Every so often I go through a must-read book phase. I’ll go for months on end without reading and then I’ll suddenly crave the pages of a good novel. I haven’t purchased a book for quite awhile, but I have a Groupon to Barnes and Noble burning a hole in my pocket so I thought I’d go online in search of something new to read.
Honestly I don’t know how Borders and Barnes and Noble stay in business. The cost per book and DVD is so much higher than Amazon! One book cost $12 on Amazon and $19 on Barnes and Noble.
I simply don’t want to pay $7 more for a book that I know I can buy cheaper elsewhere. I placed a whole bunch of items in my Barnes and Noble shopping cart, but I just couldn’t stand the thought of paying more money by purchasing my books there.
I paid $10 for the $20 Groupon to Barnes and Noble, so I will save money, but I think I would’ve saved more money or close to as much money simply by shopping on Amazon in the first place. I considered purchasing one book and one DVD tonight. The two items combined cost $12 less on Amazon.com and I only saved $10 by purchasing the Groupon.
Of course, my Groupon is set to expire in a couple of weeks, so I need to find something to purchase sooner than later. I have a couple of books in mind, but nothing earth shattering.
If you’ve read any good novels lately let me know. I’d love to find something new and enticing!
9 thoughts on “How Does Barnes and Noble Stay in Business”
Ahab's Wife by Sena Jeter Naslund
The Vanishing by Tim Krabbe
Memoirs of a Geisha by Arthur Golden
The Stand by Stephen King
The Art of Racing in the Rain by Garth Stein
The Friday Night Knitting Club by Kate Jacobs
Five Quarters of the Orange by Joanne Harris
I wonder the same thing…but I think it's because people like going to bookstores. I know I enjoy nosing around and paging through the various options. I always find something that I don't think I would online (or that's how it seems). Also, sometimes there are specials, like buy two get one free and there are clearance items as well. That being said it's still a little a little baffling, since I can have a very similar experience at a used book store and the merchandise is a fraction of the price.
I used to work at Borders and I think Barnes & Noble has a better infrastructure- better inventory system, etc. Borders' inventory software was hilariously inaccurate. It was a running joke every day when I worked there.
If you like fantasy novels, I highly recommend Sarah Monette. She's a genius writer! =) I also recommend Steven Brust because he's hilarious.
I just started The Thirteenth Tale by Diane Setterfield and it's AMAZING. I'm skipping all of my work reading for it right now.
In terms of how bookstores stay in business, well, do a Google search for recent news on either major chain and you'll see it's not a pretty picture. Borders is in bankruptcy and closing a third of their stores, and B&N tried to put itself up for sale but didn't get any takers. Amazon has been killing their business model for years and is also hurting traditional publishers and authors by selling the books below cost. And that's to say nothing of the independent book stores – remember them?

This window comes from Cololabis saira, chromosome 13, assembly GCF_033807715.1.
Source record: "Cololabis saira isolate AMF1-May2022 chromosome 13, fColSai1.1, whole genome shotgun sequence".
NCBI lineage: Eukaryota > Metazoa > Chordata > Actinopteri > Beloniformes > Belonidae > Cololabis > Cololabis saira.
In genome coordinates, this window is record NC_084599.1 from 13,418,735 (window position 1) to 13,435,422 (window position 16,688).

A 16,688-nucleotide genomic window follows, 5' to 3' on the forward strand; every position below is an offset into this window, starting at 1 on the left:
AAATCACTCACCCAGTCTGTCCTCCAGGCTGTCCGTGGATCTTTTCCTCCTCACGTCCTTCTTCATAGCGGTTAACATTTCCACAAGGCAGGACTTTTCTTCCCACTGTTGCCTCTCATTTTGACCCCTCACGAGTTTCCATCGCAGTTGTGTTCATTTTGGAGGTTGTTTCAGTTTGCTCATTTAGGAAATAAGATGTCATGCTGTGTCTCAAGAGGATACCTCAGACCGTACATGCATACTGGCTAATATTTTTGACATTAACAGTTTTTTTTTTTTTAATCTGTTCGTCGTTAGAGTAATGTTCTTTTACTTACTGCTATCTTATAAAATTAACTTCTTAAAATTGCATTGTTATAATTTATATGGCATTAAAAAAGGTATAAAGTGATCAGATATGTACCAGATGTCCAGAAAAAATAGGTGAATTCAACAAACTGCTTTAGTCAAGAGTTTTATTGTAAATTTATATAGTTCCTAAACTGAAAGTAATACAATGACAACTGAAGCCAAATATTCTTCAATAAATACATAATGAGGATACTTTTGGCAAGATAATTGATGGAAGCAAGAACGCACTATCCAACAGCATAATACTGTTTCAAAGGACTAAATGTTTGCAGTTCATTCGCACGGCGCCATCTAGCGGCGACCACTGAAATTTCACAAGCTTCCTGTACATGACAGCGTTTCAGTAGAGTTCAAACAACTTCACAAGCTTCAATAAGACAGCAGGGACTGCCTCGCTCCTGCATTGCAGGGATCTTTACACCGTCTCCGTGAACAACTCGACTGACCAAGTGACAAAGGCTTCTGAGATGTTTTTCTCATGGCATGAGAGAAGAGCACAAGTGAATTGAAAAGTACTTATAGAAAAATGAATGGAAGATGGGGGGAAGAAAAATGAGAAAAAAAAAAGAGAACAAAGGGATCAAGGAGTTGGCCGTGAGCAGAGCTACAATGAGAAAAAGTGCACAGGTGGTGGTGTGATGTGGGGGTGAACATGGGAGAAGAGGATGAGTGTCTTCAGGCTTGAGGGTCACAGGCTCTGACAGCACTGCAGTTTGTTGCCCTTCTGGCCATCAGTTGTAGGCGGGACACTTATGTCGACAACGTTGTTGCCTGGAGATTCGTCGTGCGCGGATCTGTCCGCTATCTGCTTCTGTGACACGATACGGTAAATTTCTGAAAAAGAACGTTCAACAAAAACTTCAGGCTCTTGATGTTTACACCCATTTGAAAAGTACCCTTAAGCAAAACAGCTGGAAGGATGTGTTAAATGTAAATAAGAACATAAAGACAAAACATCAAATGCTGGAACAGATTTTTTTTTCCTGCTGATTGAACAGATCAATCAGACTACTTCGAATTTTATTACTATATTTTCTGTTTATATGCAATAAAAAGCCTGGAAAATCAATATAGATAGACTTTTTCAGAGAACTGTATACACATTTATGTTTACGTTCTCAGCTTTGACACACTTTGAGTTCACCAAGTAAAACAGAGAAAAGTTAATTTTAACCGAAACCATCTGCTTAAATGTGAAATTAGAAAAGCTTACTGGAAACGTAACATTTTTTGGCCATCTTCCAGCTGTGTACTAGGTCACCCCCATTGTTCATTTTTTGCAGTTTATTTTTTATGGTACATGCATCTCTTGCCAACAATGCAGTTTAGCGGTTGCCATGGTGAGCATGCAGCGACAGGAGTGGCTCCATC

People shop at bookstores for many reasons (camaraderie, discovery, recommendations from a person instead of a computer, specials, etc), but there won't be many stores around in the near future.
I don't want to paint a terribly bleak picture, though – I work in publishing and I love books and bookstores. Correctly managed, a bookstore can fill a great need in a community and I don't think they'll completely disappear any time soon
I DON'T KNOW…
If there is a risk I might need to return an item, I tend to favor stores with a local location so I don't need to worry about deal with return shipping and restocking fees.
Many of B&N's ebooks are the same price as Amazon's. You don't need a Nook – I read them on my laptop or iPad.
@CometGirl63 – Thank You, Thank You, Thank You for the recommendations. I've heard good things about 'The Friday Night Knitting Club'.
@Ruby Leigh – There is definitely something to be said for wandering through the isles, but I wonder how many books the typical person buys this way. I think I bought fewer books in store because you can read a few pages and decide whether or not you really like the book.
@kerilynnengel.com – Borders has always confused me 🙂 Glad to hear I'm not the only one. Thanks for the recommendations. I've added them to my list!
@Little Miss Moneybags – I absolutely love local mom and pop book stores. A lot of the ones around me have been going out of business and it's a real shame. I bought many a used book from their shelves back in the day.
@anonymous – Good point on the return issue. I often buy from clothing stores that have a brick and mortar location so I can return items that don't fit.
@anonymous – It's true that some books are the same price as Amazon, but book for book Amazon definitely has the same and/or lower prices on just about everything.
When you are in a book mood, there are cheaper options than Amazon. Three levels and three more options to explore!
or join swap.com and only pay for media mail shipping when you swap a book with someone else
or ultimate savings on books — Your Local Library! Free books. Keep a que list online (this is normal at libraries now). The librarians pull them from the shelves for you and then they tell you when they are in and you can just pop in and get them. Free is good. Free without wasted time, priceless!